The editor of a peer-reviewed journal, "Journal of Social Sciences Review" (JSSR)" is responsible for deciding which of the articles submitted to the journal should be published. The validation of the work in question and its importance to researchers and readers must always drive such decisions. The editor may be guided by the journal's editorial board's policies and constrained by such legal requirements as shall then be in force regarding libel, copyright infringement, and plagiarism. The editor may confer with other editors or reviewers in making this decision.

• Playing fairly

An editor can assess manuscripts based on their intellectual material, regardless of the authors' race, gender, sexual orientation, religious beliefs, ethnic origin, citizenship, or political philosophy.

• Non-disclosure

The corresponding author, reviewers, prospective reviewers, other editorial advisors, and the publisher, as applicable, are the only people who should know about a manuscript that has been sent to the editor.

• Conflicts of interest and disclosure

Unpublished materials disclosed in a submitted manuscript must not be used in an editor's research without the author's express written consent. Privileged information or ideas obtained through peer review must be kept confidential and not used for personal advantage. Editors should recuse themselves (i.e., should ask a co-editor, associate editor, or another member of the editorial board instead to review and consider) from considering manuscripts in which they have conflicts of interest resulting from competitive, collaborative, or other relationships or connections with any of the authors, companies, or (possibly) institutions connected to the papers. Editors should require all contributors to disclose relevant competing interests and publish corrections if competing interests are revealed after publication. If needed, other appropriate action should be taken, such as the publication of a retraction or expression of concern.

• Participation in inquiries and collaboration

When an editor receives an ethical complaint about a submitted manuscript or published article, he or she may work with the publisher to take reasonable action (or society). Such steps will typically include contacting the manuscript or paper's author and giving due consideration to the individual complaint or statements made but may also require additional correspondence to appropriate organizations and research bodies, and if the complaint is upheld, the publishing of a correction, retraction, statement of concern, or other relevant notice. Even if it is discovered years after publication, any alleged unethical publishing activity must be investigated.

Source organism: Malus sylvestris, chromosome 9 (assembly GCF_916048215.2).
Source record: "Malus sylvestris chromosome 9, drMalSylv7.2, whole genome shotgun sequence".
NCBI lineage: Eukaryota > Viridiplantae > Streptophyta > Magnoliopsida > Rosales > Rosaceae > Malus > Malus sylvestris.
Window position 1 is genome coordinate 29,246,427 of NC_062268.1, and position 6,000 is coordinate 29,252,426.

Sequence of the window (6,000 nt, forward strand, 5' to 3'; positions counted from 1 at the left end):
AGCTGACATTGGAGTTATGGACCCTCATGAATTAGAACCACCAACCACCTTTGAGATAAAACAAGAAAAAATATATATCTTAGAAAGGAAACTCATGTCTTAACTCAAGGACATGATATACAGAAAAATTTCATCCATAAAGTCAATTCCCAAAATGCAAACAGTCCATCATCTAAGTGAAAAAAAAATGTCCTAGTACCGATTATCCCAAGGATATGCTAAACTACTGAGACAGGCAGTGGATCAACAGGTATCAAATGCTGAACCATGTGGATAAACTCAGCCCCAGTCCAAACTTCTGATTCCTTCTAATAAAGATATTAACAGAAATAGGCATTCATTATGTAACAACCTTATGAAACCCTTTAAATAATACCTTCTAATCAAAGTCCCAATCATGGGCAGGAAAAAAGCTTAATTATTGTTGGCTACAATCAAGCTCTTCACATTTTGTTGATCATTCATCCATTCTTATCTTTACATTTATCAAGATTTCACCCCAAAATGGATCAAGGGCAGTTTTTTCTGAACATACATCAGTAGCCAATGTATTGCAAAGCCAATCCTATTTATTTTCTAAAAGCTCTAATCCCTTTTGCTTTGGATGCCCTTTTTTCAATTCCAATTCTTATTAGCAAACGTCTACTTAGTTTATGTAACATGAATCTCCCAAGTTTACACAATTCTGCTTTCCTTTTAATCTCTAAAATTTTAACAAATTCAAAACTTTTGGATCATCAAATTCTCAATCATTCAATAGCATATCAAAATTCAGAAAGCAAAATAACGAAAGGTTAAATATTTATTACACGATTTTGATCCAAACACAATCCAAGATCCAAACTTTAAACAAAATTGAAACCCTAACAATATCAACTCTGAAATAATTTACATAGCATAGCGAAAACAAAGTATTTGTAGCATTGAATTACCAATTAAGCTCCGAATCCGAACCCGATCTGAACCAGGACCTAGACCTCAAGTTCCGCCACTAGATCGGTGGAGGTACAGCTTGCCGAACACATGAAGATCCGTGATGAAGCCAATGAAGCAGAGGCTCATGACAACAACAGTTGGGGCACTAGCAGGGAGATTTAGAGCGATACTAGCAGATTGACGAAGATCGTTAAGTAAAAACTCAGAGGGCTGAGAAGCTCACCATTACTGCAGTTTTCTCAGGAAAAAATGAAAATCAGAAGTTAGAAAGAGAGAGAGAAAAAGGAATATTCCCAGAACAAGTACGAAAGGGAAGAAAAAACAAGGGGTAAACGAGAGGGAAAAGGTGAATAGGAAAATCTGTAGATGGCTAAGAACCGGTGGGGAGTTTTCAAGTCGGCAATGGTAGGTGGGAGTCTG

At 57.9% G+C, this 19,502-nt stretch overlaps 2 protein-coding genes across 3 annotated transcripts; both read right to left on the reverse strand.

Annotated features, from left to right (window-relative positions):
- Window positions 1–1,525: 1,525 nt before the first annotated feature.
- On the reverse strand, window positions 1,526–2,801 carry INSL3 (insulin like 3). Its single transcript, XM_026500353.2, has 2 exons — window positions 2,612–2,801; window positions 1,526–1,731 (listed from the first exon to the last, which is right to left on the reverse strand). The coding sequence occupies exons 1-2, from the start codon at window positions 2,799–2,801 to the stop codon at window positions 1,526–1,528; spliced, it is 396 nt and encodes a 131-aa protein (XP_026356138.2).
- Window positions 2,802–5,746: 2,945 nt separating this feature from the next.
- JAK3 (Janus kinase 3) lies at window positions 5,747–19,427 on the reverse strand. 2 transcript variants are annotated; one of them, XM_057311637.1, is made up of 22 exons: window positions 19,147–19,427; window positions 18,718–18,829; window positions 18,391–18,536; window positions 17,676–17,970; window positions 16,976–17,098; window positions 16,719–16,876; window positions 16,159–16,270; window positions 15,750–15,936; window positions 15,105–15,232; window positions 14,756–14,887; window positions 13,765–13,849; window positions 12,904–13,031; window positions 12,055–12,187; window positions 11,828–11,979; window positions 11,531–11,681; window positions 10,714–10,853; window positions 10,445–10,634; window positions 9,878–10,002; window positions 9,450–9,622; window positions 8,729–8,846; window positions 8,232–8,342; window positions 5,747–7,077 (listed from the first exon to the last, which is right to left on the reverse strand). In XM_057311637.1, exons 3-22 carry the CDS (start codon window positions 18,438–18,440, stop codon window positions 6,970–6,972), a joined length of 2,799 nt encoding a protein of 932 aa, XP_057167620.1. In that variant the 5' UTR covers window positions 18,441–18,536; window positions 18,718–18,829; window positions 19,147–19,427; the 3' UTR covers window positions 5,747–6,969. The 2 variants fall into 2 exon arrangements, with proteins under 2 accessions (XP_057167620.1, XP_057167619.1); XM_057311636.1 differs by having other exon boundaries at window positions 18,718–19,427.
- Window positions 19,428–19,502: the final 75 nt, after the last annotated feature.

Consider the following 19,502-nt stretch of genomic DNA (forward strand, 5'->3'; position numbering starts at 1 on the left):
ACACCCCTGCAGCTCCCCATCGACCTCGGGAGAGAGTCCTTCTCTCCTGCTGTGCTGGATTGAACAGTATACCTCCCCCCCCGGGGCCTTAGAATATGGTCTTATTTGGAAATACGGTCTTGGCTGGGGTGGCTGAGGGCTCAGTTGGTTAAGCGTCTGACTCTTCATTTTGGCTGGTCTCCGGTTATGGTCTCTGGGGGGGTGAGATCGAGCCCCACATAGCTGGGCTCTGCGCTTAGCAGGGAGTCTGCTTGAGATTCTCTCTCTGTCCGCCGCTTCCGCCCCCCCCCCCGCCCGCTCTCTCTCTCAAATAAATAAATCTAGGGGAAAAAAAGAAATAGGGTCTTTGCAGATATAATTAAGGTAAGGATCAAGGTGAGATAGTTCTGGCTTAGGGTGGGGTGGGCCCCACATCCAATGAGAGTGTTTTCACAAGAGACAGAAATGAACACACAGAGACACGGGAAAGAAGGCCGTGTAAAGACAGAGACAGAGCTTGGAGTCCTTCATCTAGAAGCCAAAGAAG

• Reviewers' responsibilities

These recommendations are based on JSSR policies as well as the COPE Best Practice Guidelines for Journal Editors.

• Assisting in editorial decisions

Peer review supports the writer in making editorial decisions, and it can also assist the author in developing the paper by editorial correspondence with the author. Peer review is an important part of formal academic correspondence and is central to the scientific process. Many scholars believe that all scholars who want to contribute to publications should do a reasonable amount of checking. Elsevier agrees.

• Reliability

Any appointed referee who believes he or she is unqualified to review the research stated in a manuscript or recognizes that timely review is unlikely should inform the editor and withdraw from the review process.

• Non-disclosure

Manuscripts submitted for approval must be considered as private records. They must not be shown to or shared with someone else unless the editor has given permission.

• Objectivity standards

Reviews should be carried out with a degree of objectivity. It is not permissible to criticize the author personally. Referees should express their opinions clearly and with evidence to back them up.

• Root acknowledgment

Reviewers should look for similar published work that the writers haven't mentioned. A citation should follow the claim that an observation, derivation, or argument has previously been published. Every significant resemblance or overlap between the manuscript under consideration and any other published paper about which the reviewer has personal knowledge should be brought to the editor's attention.

• Conflicts of interest and disclosure

Without the author's express written permission, unpublished materials disclosed in a submitted manuscript cannot be included in the reviewer's study. Secret knowledge or suggestions gained through peer review must be kept private and not used for personal gain. Reviewers do not accept manuscripts in which they have competing, collaborative, or other partnerships or associations with any of the writers, businesses, or organizations associated with the articles.

• Copyright

The author/authors hold the copyright to the manuscripts written, with the first publishing rights given to JSSR. Any subsequent use of the author(s) work would not be the JSSR or other team members' responsibility. It is the responsibility of the author (s) to file an encroachment action if this is desired.

• Formatting Guidelines

The JSSR adheres to the American Psychological Association's (APA) guidelines (American Psychological Association). For writers, see the submission guidelines and booklet.

• Policy on Conflicts of Interest

As an international journal, JSSR aims to promote the sharing of theory in various social sciences fields worldwide and promotes contributions from various educational systems and cultures. As a result, any information that may cast doubt on the research's reliability and validity due to a conflict of interest must be included in the following format with the initial submission at the time of publication:

Regarding this submission to JSSR, I have no potential/ latent/ covert conflict of interest.

I agree to all of the terms and conditions of the JSSR Publishing Policy Agreement mentioned above and accept that JSSR's decision is final and that I will have no objections.

 

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Principal Author's Signature                                     Co-Authors' Signatures (if any)